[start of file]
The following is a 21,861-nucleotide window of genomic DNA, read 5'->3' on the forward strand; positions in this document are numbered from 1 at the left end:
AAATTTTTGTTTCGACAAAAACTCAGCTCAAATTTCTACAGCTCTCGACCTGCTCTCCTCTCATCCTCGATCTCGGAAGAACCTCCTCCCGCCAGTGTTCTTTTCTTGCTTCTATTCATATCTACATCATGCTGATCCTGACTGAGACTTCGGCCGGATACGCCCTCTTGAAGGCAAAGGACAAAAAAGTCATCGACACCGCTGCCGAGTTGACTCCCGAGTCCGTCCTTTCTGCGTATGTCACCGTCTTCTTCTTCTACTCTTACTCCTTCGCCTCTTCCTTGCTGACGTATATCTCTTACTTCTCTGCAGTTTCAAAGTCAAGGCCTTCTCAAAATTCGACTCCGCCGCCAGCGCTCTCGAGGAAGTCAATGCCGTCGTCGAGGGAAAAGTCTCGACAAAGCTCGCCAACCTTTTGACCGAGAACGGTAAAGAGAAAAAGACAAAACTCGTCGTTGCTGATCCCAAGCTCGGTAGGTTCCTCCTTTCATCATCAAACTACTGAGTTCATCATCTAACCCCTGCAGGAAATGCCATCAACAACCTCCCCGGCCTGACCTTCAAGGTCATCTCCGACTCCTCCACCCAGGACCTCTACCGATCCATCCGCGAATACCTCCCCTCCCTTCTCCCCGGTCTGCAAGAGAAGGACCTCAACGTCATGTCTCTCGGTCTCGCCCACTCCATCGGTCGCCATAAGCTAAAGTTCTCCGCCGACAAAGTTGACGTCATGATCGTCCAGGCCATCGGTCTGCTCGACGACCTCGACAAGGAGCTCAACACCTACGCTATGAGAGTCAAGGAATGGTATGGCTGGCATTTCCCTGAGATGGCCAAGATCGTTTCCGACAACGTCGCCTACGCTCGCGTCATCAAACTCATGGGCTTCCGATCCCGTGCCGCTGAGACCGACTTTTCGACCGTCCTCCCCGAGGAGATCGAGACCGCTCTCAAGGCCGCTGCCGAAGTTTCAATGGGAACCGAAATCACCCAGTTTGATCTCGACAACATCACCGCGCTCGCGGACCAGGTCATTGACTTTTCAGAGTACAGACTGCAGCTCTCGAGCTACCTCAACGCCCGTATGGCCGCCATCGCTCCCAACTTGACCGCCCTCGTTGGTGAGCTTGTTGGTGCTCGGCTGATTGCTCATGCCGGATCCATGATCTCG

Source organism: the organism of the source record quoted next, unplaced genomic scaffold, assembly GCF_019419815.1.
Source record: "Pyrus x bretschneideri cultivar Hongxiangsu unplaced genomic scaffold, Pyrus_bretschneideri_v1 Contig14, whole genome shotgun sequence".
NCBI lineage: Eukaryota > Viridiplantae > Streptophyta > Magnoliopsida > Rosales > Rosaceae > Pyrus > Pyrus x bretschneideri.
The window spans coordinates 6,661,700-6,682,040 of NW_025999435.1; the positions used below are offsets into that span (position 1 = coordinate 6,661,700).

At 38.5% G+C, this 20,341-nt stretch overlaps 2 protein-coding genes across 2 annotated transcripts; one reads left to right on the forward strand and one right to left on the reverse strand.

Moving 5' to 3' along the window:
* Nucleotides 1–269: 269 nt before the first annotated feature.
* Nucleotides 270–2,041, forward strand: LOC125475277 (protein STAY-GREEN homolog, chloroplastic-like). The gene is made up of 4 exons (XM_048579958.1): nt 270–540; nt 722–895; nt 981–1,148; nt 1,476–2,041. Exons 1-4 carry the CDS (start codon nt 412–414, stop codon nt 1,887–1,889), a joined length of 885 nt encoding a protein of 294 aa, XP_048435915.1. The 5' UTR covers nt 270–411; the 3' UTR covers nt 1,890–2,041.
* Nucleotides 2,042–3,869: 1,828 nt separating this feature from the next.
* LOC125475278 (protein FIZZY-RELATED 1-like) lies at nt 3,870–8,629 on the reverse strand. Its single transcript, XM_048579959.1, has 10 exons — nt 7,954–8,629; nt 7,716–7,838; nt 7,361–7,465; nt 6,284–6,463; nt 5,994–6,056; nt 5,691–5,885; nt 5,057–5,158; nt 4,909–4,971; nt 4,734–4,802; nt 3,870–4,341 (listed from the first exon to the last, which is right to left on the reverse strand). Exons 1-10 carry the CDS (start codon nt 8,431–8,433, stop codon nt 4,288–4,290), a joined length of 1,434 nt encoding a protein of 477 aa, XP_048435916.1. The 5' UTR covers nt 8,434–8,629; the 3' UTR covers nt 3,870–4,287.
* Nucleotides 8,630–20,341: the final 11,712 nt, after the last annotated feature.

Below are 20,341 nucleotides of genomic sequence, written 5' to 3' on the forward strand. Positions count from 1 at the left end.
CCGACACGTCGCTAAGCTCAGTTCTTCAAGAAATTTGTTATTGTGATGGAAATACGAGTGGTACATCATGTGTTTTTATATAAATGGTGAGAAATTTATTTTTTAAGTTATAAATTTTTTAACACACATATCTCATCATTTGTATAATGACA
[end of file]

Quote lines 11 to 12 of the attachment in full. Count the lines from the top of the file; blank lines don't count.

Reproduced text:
* Nucleotides 2,042–3,869: 1,828 nt separating this feature from the next.
* LOC125475278 (protein FIZZY-RELATED 1-like) lies at nt 3,870–8,629 on the reverse strand. Its single transcript, XM_048579959.1, has 10 exons — nt 7,954–8,629; nt 7,716–7,838; nt 7,361–7,465; nt 6,284–6,463; nt 5,994–6,056; nt 5,691–5,885; nt 5,057–5,158; nt 4,909–4,971; nt 4,734–4,802; nt 3,870–4,341 (listed from the first exon to the last, which is right to left on the reverse strand). Exons 1-10 carry the CDS (start codon nt 8,431–8,433, stop codon nt 4,288–4,290), a joined length of 1,434 nt encoding a protein of 477 aa, XP_048435916.1. The 5' UTR covers nt 8,434–8,629; the 3' UTR covers nt 3,870–4,287.